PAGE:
Conclusions? We need a variety of spaces, both physical and digital, for different types of work. People need private space to feel secure and work well but they also need spaces for discussions, meetings and interaction. Working from home offers greater flexibility but to make it work well we also need digital meeting spaces for spontaneous discussions and collaboration. We can move between these spaces during our daily work but a fundamental requirement would seem to be a quiet space to call your own.

ReferenceEthan S. Bernstein, Stephen Turban. The impact of the ‘open’ workspace on human collaboration. Philosophical Transactions of the Royal Society B, Biological Sciences. 2018.

Sunday, March 3, 2019

Informal networking - the missing link in online conferences?

Mingling by Alaska Library Association, on Flickr
"Mingling" (CC BY-NC-SA 2.0) by Alaska Library Association
If we are going to see a rise in online conferences in order to reduce the carbon footprint of educational conferences, we need to find ways of replicating the most positive features of the on-site conference. For most people the best part of a conference is the chance to make new contacts in the informal spaces of the conference: during coffee and lunch breaks, between sessions and during the social programme. Online platforms can already deliver the keynote lectures and we are learning how to run interactive workshops and seminars online using collaborative documents, breakout groups and so on. However the chance meetings in the corridor or at an informal reception are where the online meetings fall flat.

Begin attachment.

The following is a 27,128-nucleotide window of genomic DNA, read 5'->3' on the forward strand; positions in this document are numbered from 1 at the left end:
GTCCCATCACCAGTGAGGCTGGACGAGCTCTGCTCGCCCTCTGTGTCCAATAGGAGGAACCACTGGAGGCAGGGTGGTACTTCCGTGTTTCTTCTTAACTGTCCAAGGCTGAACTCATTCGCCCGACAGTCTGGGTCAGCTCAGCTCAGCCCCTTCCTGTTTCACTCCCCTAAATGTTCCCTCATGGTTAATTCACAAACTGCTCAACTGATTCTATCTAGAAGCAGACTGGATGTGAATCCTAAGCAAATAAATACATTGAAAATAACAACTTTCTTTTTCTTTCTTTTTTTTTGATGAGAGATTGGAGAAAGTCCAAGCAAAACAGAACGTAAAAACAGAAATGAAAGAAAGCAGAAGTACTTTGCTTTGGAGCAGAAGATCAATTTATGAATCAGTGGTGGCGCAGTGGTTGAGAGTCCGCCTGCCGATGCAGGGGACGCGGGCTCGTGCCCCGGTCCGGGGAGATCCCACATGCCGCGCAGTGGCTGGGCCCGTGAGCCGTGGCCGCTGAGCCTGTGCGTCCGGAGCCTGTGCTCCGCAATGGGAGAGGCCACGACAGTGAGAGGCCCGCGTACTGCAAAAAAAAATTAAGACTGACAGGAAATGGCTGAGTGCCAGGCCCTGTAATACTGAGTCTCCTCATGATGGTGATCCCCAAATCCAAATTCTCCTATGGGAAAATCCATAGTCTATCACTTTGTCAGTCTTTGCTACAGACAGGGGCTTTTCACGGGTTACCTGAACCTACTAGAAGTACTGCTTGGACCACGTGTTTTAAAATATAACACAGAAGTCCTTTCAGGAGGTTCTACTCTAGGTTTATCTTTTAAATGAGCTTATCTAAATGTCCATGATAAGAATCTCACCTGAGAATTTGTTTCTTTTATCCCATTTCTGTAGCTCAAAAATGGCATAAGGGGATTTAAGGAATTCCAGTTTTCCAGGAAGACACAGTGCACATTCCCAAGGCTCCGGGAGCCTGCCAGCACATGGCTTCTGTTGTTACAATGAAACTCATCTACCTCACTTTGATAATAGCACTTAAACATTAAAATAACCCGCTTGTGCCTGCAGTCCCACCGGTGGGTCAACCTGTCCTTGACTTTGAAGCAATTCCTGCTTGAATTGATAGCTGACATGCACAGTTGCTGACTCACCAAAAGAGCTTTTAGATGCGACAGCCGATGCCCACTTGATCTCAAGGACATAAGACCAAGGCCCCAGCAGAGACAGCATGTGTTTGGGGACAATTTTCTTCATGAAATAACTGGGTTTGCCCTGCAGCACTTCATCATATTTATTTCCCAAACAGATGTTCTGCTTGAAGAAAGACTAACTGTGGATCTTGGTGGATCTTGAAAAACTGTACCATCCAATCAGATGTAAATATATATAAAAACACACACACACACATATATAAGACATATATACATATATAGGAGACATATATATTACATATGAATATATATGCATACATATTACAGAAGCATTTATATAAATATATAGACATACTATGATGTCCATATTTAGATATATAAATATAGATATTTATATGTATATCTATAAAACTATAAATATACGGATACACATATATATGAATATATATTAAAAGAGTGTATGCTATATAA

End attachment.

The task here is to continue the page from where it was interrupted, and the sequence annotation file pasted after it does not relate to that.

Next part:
However, a colleague recently showed me an online meeting platform called Sococo that offers a way forward for online conferences. Sococo is aimed at the corporate market but the concept can certainly be developed for academic purposes, either by them or a completely different organisation. Have a look at the video below to get an idea of how this works. Basically you can design a virtual office with a lobby, group rooms, large meeting room and so on. The plan shows where each participant is and you can move to different rooms to talk with someone or have a small meeting. Or everyone can gather in the main hall for a large meeting or lecture. Everyone in a room can then have video and audio contact with everyone else as well as being able to screenshare and chat as in all other web meeting platforms. The difference is that you can invite someone to meet you in the lobby or in a smaller room for more informal contact, or even in a hall or lobby. You can even knock on the door to a room and ask to join the discussion in there.

I particularly like the simple interface with the participants represented simply by coloured dots and names. When you are in a room you can see everyone via their web cameras but the office plan shows you where everyone else is at the moment. The step from the most popular web meeting tools to this one is therefore very small and is therefore more appealing than using a virtual world solution where you first need to create an avatar and then work out how to navigate. I don't think Sococo is designed for large conferences but it would be interesting to try it with smaller gatherings. We could also offer virtual city tours using GoPro cameras. The conference dinner will be hard to accomplish but maybe you could create a number of web meeting group rooms, divide up the participants into random groups and ask them all to have their own dinners in front of them.

Creating a sense of space and interaction is a vital factor as we develop more engaging online meeting environments. I don't think we can fully replicate the advantages of face-to-face on-site meetings but if those become less acceptable this is the only way forward.